Specific genres I adapted from Bakhtin’s oeuvre to analyse visual social network dialogues include carnivalesque, authoritative genre, sideways glances and loopholes.3 Carnivalesque genre enables a temporary halting of received truths, suspending and inverting the official world order for the lived experiences of those who may be typically silenced. Laughter, often that which mocks, parodies, or is grotesque, fosters a free and frank dialogue that uncrowns, or degrades, authority and fear by crowning those who are typically outside of such status (Bakhtin, 1984b). Analysing this genre offers insights into how posters strategically renew everyday issues through ridicule, which takes nothing seriously and as such can see everything anew. Conversely, authoritative genre upholds and further imbues official seriousness, entrenching received and hierarchical truths as profaned, alienating renewing laughter (Bakhtin, 1981). This genre enables analysis of the canonical script’s posters may employ to entrench official ideas and values. Loopholes and sideways glances offer perspectives into the escape clauses and ambiguity of nuanced language forms. Loopholes foster ambiguity of the speaker’s intent, whilst sideways glances achieve a similar aim by wedging the words of others into their speech. Examining these genres enables inferred insights into how posters strategically navigate and manipulate language to convey their messages in subtle and indirect ways.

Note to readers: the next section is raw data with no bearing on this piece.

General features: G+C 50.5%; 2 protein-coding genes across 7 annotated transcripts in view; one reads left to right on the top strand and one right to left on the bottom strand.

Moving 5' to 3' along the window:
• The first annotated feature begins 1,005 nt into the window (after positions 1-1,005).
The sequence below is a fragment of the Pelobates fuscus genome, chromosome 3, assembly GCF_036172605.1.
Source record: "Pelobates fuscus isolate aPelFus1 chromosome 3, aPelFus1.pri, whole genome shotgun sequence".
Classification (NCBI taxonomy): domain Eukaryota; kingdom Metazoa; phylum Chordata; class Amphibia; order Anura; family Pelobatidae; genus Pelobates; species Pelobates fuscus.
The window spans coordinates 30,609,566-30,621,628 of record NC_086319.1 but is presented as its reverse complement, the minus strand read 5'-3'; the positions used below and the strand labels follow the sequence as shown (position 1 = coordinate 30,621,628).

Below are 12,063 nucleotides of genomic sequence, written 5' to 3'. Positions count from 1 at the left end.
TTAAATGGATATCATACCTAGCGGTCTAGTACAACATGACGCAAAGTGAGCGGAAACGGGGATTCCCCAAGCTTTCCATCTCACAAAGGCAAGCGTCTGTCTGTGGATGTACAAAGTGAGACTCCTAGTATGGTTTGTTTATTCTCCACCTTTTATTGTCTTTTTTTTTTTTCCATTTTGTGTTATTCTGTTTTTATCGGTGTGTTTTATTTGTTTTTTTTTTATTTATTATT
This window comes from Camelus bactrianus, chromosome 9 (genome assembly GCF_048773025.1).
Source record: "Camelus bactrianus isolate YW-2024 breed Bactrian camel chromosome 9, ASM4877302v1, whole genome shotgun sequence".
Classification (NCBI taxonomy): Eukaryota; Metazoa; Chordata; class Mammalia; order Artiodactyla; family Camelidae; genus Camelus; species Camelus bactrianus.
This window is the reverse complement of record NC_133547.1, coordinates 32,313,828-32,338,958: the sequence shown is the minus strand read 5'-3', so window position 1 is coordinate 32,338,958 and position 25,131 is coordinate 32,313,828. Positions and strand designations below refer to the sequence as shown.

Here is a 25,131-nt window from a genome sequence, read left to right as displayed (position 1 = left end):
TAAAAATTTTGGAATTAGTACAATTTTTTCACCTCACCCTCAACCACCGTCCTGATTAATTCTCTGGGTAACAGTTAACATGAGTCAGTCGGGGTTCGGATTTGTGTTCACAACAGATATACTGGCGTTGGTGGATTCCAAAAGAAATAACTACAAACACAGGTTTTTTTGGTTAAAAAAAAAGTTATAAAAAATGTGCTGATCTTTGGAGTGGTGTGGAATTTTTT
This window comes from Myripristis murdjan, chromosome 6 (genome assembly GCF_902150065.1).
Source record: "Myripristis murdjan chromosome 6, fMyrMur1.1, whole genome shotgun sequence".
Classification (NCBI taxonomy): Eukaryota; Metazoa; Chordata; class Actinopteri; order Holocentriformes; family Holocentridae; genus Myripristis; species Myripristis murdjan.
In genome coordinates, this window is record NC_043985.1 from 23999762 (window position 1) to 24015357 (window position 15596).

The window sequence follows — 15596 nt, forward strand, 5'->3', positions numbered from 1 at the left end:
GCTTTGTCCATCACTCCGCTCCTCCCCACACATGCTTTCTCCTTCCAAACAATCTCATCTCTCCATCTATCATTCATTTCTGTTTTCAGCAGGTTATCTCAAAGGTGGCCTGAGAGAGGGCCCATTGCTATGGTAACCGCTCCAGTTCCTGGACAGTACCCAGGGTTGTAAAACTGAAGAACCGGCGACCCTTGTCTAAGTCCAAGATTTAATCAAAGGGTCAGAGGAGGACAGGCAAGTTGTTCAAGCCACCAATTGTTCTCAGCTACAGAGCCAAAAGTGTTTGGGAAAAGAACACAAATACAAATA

4 Entering the Method

Drawing from my doctoral research, which I gained ethical consent for, I utilise a series of posts made by early childhood teachers during 2020 to demonstrate my Bakhtinian analysis. I have also included fictitious posts and visuals to supplement this data. My reasoning for employing these sources is not to provide insights into my doctoral research enquiry, which explored how teachers respond to political dialogues. Rather, I aim to illuminate how I conducted my visual, dialogic, genre analysis for fellow researchers who may be seeking a means of analysing similar forms. To elucidate this process, I have included my form + content = strategic orientation doctoral analysis conducted in tabled format, offering an additional illustrative example of how I conceptualised and executed the analysis in question.